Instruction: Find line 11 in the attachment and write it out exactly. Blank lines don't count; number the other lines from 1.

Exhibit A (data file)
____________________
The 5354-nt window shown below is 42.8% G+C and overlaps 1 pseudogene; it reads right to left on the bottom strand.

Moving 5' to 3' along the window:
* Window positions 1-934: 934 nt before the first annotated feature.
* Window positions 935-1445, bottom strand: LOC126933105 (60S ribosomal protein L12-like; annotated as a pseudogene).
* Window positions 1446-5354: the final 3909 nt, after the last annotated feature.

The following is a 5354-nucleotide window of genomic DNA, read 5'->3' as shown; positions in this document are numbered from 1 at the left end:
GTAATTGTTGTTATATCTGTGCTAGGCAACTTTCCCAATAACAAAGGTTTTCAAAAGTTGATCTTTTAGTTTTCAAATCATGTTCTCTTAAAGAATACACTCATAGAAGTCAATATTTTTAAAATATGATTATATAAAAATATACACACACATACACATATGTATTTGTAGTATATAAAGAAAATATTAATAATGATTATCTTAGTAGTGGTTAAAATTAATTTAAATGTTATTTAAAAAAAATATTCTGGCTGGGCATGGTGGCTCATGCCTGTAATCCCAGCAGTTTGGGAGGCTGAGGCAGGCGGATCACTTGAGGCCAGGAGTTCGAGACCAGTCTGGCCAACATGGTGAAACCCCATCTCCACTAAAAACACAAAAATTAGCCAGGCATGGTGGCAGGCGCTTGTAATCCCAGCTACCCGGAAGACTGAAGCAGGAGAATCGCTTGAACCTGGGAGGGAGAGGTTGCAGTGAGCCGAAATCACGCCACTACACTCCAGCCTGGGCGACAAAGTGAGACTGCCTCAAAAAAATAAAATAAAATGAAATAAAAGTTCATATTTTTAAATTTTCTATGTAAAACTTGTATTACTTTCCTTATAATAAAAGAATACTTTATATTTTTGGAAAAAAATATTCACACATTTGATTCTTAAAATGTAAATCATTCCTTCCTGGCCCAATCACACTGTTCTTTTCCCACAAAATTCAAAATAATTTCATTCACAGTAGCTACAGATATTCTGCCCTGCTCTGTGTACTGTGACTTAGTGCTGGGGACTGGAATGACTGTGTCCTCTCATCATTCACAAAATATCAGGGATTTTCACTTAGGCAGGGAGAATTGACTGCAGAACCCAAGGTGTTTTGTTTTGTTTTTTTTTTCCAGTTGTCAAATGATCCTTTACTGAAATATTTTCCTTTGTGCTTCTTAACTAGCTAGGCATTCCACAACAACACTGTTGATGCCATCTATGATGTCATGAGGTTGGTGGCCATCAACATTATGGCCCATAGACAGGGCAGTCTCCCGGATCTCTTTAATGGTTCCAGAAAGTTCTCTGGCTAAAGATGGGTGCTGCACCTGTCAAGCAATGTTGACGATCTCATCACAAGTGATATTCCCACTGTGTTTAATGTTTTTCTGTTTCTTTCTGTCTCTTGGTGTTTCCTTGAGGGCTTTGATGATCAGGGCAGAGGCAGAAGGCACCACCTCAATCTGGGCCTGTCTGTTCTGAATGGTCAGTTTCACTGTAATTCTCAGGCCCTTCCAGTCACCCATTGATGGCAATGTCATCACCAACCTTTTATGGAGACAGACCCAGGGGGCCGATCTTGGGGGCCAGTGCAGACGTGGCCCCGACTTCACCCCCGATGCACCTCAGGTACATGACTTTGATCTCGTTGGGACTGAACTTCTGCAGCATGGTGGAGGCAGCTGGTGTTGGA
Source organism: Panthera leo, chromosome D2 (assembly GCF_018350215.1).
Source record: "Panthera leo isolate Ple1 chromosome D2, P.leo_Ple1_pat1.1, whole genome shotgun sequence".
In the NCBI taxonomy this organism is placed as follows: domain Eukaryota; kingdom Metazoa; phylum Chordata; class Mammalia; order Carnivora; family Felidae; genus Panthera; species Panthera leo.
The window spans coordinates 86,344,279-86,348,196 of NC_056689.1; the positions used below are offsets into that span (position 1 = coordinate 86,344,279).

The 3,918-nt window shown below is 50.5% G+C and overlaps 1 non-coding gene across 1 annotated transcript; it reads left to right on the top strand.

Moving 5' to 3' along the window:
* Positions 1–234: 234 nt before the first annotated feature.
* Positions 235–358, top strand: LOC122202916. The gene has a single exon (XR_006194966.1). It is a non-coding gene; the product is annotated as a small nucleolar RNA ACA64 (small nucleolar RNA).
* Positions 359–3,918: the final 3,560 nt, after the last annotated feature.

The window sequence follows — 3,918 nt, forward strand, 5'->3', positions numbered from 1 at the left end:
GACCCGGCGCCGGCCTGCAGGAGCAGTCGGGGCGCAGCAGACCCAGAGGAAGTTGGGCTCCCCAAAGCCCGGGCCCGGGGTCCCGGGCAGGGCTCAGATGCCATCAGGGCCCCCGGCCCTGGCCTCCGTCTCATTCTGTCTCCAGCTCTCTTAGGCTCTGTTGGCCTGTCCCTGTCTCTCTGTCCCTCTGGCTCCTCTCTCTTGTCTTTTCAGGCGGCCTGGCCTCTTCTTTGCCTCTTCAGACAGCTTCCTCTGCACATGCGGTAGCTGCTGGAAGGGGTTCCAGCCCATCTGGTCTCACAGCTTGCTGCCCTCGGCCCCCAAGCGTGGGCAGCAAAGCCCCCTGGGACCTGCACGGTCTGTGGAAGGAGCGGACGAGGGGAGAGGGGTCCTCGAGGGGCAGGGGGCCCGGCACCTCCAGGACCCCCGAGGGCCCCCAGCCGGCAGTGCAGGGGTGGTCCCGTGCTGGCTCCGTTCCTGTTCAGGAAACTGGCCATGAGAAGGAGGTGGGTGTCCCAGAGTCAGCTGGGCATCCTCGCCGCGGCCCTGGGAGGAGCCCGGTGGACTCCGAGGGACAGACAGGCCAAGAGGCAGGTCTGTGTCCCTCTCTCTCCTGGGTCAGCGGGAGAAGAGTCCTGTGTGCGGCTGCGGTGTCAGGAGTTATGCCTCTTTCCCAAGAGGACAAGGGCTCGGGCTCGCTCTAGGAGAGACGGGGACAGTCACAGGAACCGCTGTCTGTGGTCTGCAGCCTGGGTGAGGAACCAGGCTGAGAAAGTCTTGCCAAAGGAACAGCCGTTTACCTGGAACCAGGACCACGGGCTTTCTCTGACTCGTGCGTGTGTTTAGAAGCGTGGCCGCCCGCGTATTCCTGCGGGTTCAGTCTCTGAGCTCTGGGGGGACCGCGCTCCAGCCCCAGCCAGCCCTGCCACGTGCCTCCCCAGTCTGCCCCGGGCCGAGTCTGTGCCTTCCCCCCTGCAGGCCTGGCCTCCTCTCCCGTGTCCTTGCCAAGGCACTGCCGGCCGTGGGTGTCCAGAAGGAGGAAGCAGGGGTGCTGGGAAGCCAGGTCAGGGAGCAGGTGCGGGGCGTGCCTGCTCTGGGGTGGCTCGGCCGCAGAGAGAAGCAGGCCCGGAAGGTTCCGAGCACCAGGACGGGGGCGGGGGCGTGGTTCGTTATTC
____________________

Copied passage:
The window spans coordinates 86,344,279-86,348,196 of NC_056689.1; the positions used below are offsets into that span (position 1 = coordinate 86,344,279).